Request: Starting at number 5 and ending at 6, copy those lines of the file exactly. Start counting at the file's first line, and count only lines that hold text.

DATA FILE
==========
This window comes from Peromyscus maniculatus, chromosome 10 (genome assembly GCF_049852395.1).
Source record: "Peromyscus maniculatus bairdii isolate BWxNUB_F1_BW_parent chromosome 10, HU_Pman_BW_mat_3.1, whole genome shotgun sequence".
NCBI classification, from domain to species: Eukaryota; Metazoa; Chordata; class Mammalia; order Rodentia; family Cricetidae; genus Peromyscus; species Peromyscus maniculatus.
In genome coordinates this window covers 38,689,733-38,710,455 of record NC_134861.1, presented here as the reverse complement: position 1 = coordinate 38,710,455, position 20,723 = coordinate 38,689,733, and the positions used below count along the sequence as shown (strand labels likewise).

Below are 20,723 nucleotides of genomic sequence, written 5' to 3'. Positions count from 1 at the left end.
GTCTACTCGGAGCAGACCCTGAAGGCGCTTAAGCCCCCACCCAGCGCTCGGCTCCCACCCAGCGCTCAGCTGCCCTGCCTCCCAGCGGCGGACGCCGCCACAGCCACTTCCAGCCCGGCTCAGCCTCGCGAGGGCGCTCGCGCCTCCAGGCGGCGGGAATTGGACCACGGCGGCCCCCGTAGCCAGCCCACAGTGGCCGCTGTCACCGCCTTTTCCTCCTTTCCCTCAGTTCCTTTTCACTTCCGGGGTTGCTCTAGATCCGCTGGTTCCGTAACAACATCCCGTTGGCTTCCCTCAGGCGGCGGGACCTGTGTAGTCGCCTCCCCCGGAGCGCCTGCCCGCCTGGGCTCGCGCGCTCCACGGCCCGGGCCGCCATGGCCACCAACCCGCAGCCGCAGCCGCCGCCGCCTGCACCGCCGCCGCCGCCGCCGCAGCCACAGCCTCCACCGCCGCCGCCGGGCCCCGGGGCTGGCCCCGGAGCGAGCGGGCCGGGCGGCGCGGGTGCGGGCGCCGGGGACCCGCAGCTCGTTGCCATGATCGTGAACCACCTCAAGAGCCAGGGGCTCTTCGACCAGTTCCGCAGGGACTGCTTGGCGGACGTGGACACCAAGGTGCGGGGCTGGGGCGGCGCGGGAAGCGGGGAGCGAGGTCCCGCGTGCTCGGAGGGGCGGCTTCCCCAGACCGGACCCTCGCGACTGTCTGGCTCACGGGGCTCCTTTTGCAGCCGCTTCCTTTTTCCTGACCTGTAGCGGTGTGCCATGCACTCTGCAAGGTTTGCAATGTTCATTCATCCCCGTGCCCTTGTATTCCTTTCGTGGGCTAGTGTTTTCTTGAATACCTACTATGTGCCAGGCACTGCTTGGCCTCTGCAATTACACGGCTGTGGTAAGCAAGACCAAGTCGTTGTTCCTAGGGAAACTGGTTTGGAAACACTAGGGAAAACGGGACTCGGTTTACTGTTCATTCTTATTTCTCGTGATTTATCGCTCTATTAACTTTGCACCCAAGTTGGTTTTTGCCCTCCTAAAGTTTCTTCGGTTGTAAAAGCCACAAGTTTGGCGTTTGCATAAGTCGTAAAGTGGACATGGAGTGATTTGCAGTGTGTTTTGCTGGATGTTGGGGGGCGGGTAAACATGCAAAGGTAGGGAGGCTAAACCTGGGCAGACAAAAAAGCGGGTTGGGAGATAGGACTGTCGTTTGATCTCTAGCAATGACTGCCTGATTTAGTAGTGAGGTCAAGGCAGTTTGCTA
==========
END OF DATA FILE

Below are 20,723 nucleotides of genomic sequence, written 5' to 3'. Positions count from 1 at the left end.
GTCTACTCGGAGCAGACCCTGAAGGCGCTTAAGCCCCCACCCAGCGCTCGGCTCCCACCCAGCGCTCAGCTGCCCTGCCTCCCAGCGGCGGACGCCGCCACAGCCACTTCCAGCCCGGCTCAGCCTCGCGAGGGCGCTCGCGCCTCCAGGCGGCGGGAATTGGACCACGGCGGCCCCCGTAGCCAGCCCACAGTGGCCGCTGTCACCGCCTTTTCCTCCTTTCCCTCAGTTCCTTTTCACTTCCGGGGTTGCTCTAGATCCGCTGGTTCCGTAACAACATCCCGTTGGCTTCCCTCAGGCGGCGGGACCTGTGTAGTCGCCTCCCCCGGAGCGCCTGCCCGCCTGGGCTCGCGCGCTCCACGGCCCGGGCCGCCATGGCCACCAACCCGCAGCCGCAGCCGCCGCCGCCTGCACCGCCGCCGCCGCCGCCGCAGCCACAGCCTCCACCGCCGCCGCCGGGCCCCGGGGCTGGCCCCGGAGCGAGCGGGCCGGGCGGCGCGGGTGCGGGCGCCGGGGACCCGCAGCTCGTTGCCATGATCGTGAACCACCTCAAGAGCCAGGGGCTCTTCGACCAGTTCCGCAGGGACTGCTTGGCGGACGTGGACACCAAGGTGCGGGGCTGGGGCGGCGCGGGAAGCGGGGAGCGAGGTCCCGCGTGCTCGGAGGGGCGGCTTCCCCAGACCGGACCCTCGCGACTGTCTGGCTCACGGGGCTCCTTTTGCAGCCGCTTCCTTTTTCCTGACCTGTAGCGGTGTGCCATGCACTCTGCAAGGTTTGCAATGTTCATTCATCCCCGTGCCCTTGTATTCCTTTCGTGGGCTAGTGTTTTCTTGAATACCTACTATGTGCCAGGCACTGCTTGGCCTCTGCAATTACACGGCTGTGGTAAGCAAGACCAAGTCGTTGTTCCTAGGGAAACTGGTTTGGAAACACTAGGGAAAACGGGACTCGGTTTACTGTTCATTCTTATTTCTCGTGATTTATCGCTCTATTAACTTTGCACCCAAGTTGGTTTTTGCCCTCCTAAAGTTTCTTCGGTTGTAAAAGCCACAAGTTTGGCGTTTGCATAAGTCGTAAAGTGGACATGGAGTGATTTGCAGTGTGTTTTGCTGGATGTTGGGGGGCGGGTAAACATGCAAAGGTAGGGAGGCTAAACCTGGGCAGACAAAAAAGCGGGTTGGGAGATAGGACTGTCGTTTGATCTCTAGCAATGACTGCCTGATTTAGTAGTGAGGTCAAGGCAGTTTGCTA